The purpose of this paper is to demonstrate how Bertrand Russell depicts the relation of mysticism to three other areas of human activity: philosophy, science, and religion, and thus: its special role. In his essay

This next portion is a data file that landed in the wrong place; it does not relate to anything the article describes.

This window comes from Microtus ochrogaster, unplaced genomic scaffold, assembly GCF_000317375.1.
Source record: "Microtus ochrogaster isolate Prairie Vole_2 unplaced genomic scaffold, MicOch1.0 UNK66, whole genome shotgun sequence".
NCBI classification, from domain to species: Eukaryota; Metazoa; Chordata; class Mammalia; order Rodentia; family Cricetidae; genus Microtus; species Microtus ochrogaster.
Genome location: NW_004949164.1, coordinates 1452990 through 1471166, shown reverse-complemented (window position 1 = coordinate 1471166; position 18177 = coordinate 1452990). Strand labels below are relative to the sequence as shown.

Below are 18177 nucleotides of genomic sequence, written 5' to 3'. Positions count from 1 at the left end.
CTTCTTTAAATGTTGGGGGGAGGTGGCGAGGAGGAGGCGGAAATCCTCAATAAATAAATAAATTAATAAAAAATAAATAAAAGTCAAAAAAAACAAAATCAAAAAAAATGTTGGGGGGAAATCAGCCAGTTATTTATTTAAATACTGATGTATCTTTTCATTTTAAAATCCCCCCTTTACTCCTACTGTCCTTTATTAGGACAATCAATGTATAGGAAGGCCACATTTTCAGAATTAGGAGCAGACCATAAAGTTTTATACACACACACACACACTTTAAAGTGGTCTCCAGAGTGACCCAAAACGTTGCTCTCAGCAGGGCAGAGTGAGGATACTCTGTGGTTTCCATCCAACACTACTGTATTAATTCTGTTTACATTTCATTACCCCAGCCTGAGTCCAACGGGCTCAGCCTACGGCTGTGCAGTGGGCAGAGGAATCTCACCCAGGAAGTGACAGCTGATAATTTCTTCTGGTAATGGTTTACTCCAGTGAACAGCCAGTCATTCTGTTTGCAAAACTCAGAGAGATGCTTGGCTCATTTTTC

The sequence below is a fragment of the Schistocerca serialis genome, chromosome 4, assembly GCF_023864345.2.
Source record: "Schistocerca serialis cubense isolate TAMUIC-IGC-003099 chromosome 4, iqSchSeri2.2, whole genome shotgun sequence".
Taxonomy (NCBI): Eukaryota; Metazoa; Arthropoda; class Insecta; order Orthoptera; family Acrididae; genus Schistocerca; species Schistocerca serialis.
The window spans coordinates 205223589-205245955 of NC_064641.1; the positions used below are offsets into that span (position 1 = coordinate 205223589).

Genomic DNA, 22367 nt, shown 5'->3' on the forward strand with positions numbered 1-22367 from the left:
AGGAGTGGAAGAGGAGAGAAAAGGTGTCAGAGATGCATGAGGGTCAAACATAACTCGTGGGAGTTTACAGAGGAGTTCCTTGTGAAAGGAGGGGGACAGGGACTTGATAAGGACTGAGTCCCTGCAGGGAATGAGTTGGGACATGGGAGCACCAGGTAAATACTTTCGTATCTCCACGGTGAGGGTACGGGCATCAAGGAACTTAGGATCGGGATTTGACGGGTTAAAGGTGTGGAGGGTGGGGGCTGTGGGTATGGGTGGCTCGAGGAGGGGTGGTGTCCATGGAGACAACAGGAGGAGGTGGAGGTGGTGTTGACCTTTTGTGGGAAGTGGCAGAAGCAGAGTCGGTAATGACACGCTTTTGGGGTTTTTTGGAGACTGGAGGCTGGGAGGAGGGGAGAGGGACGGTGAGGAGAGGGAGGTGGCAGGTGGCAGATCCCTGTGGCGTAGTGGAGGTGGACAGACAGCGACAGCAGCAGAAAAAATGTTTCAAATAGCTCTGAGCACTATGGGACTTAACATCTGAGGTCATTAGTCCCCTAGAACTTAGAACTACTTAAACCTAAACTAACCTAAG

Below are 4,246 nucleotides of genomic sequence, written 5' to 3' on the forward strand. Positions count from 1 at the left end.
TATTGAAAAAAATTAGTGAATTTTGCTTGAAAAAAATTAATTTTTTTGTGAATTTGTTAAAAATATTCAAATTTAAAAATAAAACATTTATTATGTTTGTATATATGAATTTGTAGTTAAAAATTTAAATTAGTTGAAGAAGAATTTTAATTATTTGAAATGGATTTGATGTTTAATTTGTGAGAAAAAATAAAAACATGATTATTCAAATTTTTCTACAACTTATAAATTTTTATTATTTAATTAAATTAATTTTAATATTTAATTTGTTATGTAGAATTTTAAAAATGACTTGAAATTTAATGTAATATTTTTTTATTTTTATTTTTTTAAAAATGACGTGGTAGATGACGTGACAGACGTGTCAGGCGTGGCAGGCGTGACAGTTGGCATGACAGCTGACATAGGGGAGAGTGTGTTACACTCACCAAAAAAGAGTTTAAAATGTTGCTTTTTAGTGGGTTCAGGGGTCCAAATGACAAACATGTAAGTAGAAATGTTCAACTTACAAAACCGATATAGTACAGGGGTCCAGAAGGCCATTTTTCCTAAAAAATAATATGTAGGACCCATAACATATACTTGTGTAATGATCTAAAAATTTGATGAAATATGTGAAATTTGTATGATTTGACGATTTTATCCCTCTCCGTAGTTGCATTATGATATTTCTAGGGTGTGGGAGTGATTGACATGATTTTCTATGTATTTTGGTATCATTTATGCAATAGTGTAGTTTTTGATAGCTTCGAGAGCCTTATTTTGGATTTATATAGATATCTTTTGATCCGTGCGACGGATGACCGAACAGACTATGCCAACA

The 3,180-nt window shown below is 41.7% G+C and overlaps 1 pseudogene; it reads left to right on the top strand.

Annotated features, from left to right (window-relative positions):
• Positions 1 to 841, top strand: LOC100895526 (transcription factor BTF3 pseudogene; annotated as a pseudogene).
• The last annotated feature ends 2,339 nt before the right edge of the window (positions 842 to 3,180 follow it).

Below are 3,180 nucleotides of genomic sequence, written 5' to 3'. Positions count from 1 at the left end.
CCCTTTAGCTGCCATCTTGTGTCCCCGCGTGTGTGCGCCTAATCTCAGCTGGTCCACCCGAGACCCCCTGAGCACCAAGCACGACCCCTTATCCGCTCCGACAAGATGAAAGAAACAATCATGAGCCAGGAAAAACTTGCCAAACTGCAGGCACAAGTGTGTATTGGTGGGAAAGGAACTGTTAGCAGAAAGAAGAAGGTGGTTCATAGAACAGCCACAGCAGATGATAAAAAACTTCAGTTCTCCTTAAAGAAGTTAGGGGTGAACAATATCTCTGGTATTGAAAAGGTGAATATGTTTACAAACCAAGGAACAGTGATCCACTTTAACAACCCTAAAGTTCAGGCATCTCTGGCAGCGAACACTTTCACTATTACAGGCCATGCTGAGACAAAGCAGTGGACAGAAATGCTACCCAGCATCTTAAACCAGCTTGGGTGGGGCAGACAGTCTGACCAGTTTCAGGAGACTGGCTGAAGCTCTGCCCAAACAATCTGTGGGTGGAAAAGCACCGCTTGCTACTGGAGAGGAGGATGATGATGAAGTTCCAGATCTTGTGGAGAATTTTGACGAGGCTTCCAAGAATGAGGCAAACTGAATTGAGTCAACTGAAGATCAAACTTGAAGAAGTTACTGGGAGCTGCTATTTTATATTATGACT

Mysticism and Logic (1914), Russell defines mystical thinking as beliefs in (1) the existence of special insight, (2) the unity of all things, (3) the unreality of time, and (4) the effacement of the boundaries between good and evil. Although he considers full mysticism – as a belief about the ontic structure of the world – to be erroneous – as a life attitude he attributes to it an element of wisdom that is lacking in other areas of human intellectual activity. Mysticism proves wrong also at the epistemological level, i.e. as a certain test of truth. But in its spirit of inquiry, it contains something that science also benefits from, and from which, therefore, scientific philosophy should take its cue. What additionally gives mysticism its value is the claim of impartial contemplation which gives rise to an attitude of love towards the whole world. Significantly, it was the combination of the best features of mystical thinking with scientific thinking and method which gave rise to Russell’s advocacy of scientific philosophy. In light of this, I argue that according to Russell mysticism is not an exclusively religious phenomenon, which is demonstrated, among other things, by the fact that he attributes two aspects of mysticism to the field of mathematics.
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